This picture comes from an August 1st morning along the Brushy Creek Regional Trail in Cedar Park, a rapidly grown (and still growing) suburb on the northern fringe of Austin.

© 2012 Steven Schwartzman

Written by Steve Schwartzman

August 29, 2012 at 6:01 AM

So much going on here

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Yes, yes, there’s so much going on in this August 17th view of the Blackland Prairie in southern Round Rock. Most prominent, of course, is the eryngo, Eryngium leavenworthii, about three feet tall, flowering away in its rich purple in front of all the tan and brown that fills most of the rest of the picture, and contributing some tan of its own in the dying, drying leaves on the lower portion of its stalk. In the background is a dried-out colony of basket-flowers, Centaurea americana. The equally dry seed stalks two-thirds of the way down the left edge of the photograph and in the lower right corner are horsemints, Monarda citriodora. The branching brown plant near the right edge of the picture, likewise spent and dried out, is prairie parsley, Polytaenia nuttallii. You can follow those three links if you’d like to be reminded of the way the flowers of those species looked when they were fresh, yet the plants persist in these desiccated forms much longer than the time they spent in their green and flowering earlier lives.

© 2012 Steven Schwartzman

Written by Steve Schwartzman

August 28, 2012 at 6:10 AM

Assassin bug on eryngo

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Here’s an assassin bug, Apiomerus spissipes, on a flowering eryngo, Eryngium leavenworthii. Do you see the appendage that’s folded back under the insect’s head? When the assassin bug attacks its prey, it unfolds that appendage and uses it to pierce the victim’s body and suck out what’s inside. Say gruesome and you won’t be wrong.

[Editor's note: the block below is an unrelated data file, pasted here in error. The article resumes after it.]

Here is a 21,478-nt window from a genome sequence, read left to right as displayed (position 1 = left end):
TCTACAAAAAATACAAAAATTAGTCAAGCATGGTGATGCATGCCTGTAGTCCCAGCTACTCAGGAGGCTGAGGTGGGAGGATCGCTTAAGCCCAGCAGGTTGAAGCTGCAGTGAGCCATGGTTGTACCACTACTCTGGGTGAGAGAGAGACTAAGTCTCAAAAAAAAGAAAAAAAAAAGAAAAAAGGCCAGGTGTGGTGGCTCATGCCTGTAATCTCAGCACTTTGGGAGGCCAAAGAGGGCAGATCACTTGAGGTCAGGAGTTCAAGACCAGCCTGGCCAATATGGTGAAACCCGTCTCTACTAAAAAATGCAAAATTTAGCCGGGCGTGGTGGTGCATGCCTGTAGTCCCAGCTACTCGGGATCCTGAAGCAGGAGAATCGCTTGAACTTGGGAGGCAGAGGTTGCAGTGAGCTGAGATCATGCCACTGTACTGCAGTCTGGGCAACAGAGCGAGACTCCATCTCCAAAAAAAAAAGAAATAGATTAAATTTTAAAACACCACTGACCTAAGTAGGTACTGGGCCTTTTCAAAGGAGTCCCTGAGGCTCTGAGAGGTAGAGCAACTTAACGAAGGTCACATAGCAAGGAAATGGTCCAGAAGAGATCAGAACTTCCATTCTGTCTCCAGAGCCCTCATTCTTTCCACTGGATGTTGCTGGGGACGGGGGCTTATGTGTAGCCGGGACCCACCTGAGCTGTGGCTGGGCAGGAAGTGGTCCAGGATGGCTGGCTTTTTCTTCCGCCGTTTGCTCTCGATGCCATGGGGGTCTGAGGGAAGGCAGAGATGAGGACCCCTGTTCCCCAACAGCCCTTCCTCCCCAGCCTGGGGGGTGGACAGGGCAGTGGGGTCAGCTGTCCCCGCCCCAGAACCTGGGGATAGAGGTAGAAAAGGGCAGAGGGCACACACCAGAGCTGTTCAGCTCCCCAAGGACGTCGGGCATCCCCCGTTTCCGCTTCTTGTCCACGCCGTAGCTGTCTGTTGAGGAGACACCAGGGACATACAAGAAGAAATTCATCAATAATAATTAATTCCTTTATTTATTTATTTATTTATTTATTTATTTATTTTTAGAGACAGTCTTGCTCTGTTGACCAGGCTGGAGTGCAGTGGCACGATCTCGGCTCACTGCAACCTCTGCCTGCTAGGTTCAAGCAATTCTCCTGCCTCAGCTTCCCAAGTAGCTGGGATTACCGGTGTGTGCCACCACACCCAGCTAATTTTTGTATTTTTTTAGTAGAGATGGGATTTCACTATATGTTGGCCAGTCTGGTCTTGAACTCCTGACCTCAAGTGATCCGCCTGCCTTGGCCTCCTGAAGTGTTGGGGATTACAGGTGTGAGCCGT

If you can take your eyes off this fierce and colorful predator, especially if the previous two sentences make you all the more eager to change the subject, you may want to look at the lower left corner of the photograph for a good view of the eryngo’s stamens and their bluish-purple anthers.

© 2012 Steven Schwartzman

Written by Steve Schwartzman

August 27, 2012 at 6:11 AM

Like little purple pineapples

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The flower clusters look like little purple pineapples, but they’re not. The leaves and bracts have sharp spines that might lead you to mistake the plant for a thistle, but it’s not. This is eryngo, Eryngium leavenworthii, a richly purple token of late summer and early autumn that turns out to be a member of the carrot family: surprise after surprise.

I photographed this eryngo on August 9 on a yet-undeveloped piece of prairie adjacent to Interstate 35 in northeast Austin. The barrel-shaped part of the inflorescence was about an inch high.

Eryngo grows primarily in the south-central United States, as you can see on the state-clickable map at the USDA website.

© 2012 Steven Schwartzman

Written by Steve Schwartzman

August 26, 2012 at 6:04 AM